Depending on the relationship with the executive team, the outside counsel is in a unique position to articulate the necessary scope and skills of the ideal candidate, which may be different than the current role. The outside counsel needs to understand where the business currently is, but more importantly, what the executive team’s expectations and frustrations are with the legal function. Armed with this information and insight, the outside counsel would be well-positioned to suggest or recommend candidates for the role. From the client’s perspective, having a trusted adviser “vouching” for a candidate provides instant credibility and potentially saves on recruiting fees. From the outside counsel’s perspective, it is critical that the client’s best interest is the priority, not who will be the friendliest candidate to the firm.

3. Serve as the institutional knowledge repository for open and ongoing matters, executive and business leaders’ personalities and company’s risk-taking culture

Once the counsel is hired, the outside counsel needs to proactively demonstrate a willingness to collaborate with the new counsel for easy onboarding. The outside counsel needs to understand that the new counsel may not have any institutional knowledge of the client or maybe even the industry. As a result, the onboarding should be considerably more than just a memorandum of current open matters. The outside counsel should be open and willing to sit with the new counsel and debrief them on institutional history and the culture of the organization and its executives. In addition, the outside counsel should assist the new counsel in understanding the risk tolerances of the organization and any significant compliance or governance concerns that need to be addressed in the short term. Finally, outside counsel needs to be mindful that the recently hired in-house counsel is likely to be addressing pent-up internal demand as well as trying to learn the company’s business at the same time. Having open and direct communication with in-house counsel about the best way of learning the status of the prior and ongoing matters and what level of detail they would like to have for such debrief is appreciated.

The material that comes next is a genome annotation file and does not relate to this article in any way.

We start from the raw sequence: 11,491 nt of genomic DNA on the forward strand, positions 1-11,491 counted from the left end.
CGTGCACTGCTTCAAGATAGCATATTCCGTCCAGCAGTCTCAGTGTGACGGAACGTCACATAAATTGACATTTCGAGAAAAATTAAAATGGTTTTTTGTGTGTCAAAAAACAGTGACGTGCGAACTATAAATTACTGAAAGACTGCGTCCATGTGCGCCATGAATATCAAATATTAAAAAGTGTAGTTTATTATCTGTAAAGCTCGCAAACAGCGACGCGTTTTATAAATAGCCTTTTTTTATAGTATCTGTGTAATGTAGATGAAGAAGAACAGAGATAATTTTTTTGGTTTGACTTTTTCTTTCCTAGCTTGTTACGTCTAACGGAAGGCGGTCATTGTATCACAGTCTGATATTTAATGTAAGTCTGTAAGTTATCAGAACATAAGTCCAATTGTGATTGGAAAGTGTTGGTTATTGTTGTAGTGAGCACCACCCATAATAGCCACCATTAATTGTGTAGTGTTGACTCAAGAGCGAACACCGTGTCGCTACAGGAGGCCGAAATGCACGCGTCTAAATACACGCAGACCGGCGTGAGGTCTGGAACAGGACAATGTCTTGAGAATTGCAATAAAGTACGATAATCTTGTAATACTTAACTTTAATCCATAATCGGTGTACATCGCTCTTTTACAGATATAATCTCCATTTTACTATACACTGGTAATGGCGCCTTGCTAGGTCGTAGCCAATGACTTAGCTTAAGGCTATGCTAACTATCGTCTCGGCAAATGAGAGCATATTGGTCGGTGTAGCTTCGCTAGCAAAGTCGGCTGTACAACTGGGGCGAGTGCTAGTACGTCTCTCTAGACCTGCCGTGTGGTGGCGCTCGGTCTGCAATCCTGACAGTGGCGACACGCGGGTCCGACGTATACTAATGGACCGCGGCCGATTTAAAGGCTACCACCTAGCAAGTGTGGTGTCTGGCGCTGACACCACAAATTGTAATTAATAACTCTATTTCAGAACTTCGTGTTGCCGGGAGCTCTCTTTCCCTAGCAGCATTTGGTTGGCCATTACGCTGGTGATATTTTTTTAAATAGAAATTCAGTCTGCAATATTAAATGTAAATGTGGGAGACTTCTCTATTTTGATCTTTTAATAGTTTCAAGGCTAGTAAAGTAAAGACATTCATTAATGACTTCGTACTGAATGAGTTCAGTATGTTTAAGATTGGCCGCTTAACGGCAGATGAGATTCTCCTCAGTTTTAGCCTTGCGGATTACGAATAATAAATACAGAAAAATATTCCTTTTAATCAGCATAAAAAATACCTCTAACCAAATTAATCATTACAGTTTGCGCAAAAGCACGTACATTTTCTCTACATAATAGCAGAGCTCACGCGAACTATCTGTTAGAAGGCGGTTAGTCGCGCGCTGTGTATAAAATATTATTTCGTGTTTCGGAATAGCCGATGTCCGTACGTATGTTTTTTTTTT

4. Understand the strengths and opportunities of new counsel so that firm can provide free or reduced-cost training ‘boot camps’ to ease the in-house learning curve